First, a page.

Listen to music safely

Listening+to+music+with+headphones+is+healthier+than+using+earbuds.

Art by Samantha Stein (16)/ For Eastside.

Listening to music with headphones is healthier than using earbuds.

Shari Boiskin (‘17)/ For Eastside

How loudly do you play your music? Whether you know it or not, that could be the deciding factor of your auditory health. While the psychological effects of listening to music are generally positive, as music is an outlet for many people, negative consequences can also sprout from listening to your beloved melodies. According to a 2006 study by the American Speech-Language-Hearing Association, among users of portable music devices, up to 59 percent of teenagers reported that they listen to music at loud volumes. With more and more people owning devices like iPods, this statistic has likely risen since 2006.

But, how loud is too loud? Many devices, such as Apple products, have settings where maximum volumes can be set to prevent music from being too loud. Most people, however, are unaware of useful settings like these.

Why do people play their music too loudly? One reason is that many people use earbuds, which do not cancel out much background noise, so they listen at higher volumes. Headphones are the healthier choice, because they block out outside noise, helping to keep the volume down.

How do earbuds and headphones affect one’s ears? Sound travels through the ears, vibrating the eardrum and is transported to the brain where it is interpreted as music, words, or other various sounds. Loud sounds or prolonged exposure to sound can destroy the hair cells in one’s ear which transport sound and protect the structures of the inner ear. Once these hair cells are dead, they cannot regrow. Since they cannot be replaced, permanent hearing loss can occur.

In most areas of media, teenagers are portrayed as big lovers of music-usually loud music. The teenage years are often labeled as very stressful years, and music is a way to deal with that stress.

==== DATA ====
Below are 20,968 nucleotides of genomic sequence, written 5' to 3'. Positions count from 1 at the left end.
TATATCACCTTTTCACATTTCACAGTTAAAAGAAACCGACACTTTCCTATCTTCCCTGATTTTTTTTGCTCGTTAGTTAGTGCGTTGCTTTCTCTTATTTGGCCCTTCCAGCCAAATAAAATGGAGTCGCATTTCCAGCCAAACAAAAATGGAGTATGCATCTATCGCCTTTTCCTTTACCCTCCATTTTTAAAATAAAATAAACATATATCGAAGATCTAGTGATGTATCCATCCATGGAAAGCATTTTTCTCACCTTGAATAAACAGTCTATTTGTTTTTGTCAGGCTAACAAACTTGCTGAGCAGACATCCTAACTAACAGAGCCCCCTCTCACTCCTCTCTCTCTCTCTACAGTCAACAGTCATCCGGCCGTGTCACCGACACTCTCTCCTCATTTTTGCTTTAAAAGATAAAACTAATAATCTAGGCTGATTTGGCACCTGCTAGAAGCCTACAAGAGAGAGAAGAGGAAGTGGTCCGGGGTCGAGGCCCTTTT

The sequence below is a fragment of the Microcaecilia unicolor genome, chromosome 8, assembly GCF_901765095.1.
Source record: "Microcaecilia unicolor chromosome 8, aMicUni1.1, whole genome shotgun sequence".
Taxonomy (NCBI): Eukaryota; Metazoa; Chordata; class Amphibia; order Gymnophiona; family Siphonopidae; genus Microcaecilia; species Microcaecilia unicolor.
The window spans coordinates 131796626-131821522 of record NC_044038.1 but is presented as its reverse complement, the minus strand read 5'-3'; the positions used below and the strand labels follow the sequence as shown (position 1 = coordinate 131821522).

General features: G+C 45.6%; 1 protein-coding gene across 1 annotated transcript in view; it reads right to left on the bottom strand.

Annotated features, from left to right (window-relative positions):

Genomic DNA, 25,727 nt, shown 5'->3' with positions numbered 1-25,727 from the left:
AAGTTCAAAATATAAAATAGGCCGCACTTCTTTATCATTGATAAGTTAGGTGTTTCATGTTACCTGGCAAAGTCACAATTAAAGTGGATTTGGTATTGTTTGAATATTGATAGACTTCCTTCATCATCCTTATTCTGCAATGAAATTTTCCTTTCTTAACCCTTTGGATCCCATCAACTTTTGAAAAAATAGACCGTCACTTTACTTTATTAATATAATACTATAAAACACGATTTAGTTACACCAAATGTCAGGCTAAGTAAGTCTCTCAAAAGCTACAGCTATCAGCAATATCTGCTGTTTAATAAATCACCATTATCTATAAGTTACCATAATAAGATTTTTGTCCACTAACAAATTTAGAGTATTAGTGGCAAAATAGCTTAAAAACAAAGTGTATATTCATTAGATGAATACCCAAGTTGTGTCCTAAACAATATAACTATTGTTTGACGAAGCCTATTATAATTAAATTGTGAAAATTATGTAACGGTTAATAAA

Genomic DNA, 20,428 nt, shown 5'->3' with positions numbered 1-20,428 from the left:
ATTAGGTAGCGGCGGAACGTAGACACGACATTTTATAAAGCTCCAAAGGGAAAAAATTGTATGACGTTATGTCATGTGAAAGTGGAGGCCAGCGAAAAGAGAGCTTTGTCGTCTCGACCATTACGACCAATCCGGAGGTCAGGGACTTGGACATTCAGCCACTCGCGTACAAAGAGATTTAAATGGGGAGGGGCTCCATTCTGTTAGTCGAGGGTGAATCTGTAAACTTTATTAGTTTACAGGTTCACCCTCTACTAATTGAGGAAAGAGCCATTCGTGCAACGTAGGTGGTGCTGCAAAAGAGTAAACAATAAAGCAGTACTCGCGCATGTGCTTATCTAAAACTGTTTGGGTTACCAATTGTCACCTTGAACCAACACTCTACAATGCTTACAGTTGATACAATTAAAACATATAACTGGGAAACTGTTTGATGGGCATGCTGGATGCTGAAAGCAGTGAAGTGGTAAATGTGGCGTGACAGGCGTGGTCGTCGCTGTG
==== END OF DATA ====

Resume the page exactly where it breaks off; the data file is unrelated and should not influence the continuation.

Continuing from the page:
“It’s a stress reliever, definitely,” says Sandra Bruno (’17). “When you can relate to a song it helps you go through a certain time or situation.”

Music is excellent for both psychological and developmental brain growth. It is known to soothe us and relieve stress, and has been proven in some cases to help us learn better. Music is an essential part of child brain development.

But it can also be distracting. There are many reports of people who have been hit by cars because they were paying more attention to their music than to their surroundings. It can also distract from social development, as listening to music alone can take the place of social interactions.

So the question remains: what should be done to listen to music in a way that maximizes its health benefits and minimizes its potential negative effects? The answer is simple: moderation. Music is good, unquestionably. However, just like anything that is good, there are  limits. Play music out loud, share it. Listen to the radio with friends instead of being bunched up with earbuds in the corner. When you need to listen to music alone, try to use headphones, which are known to be safer than earbuds.

The next time you find yourself in the ‘green zones,’ the jam-packed hallways, or on the bus pulling out your phone or iPod to listen to music, contemplate a healthier option. Protect your ears. Listen to music safely.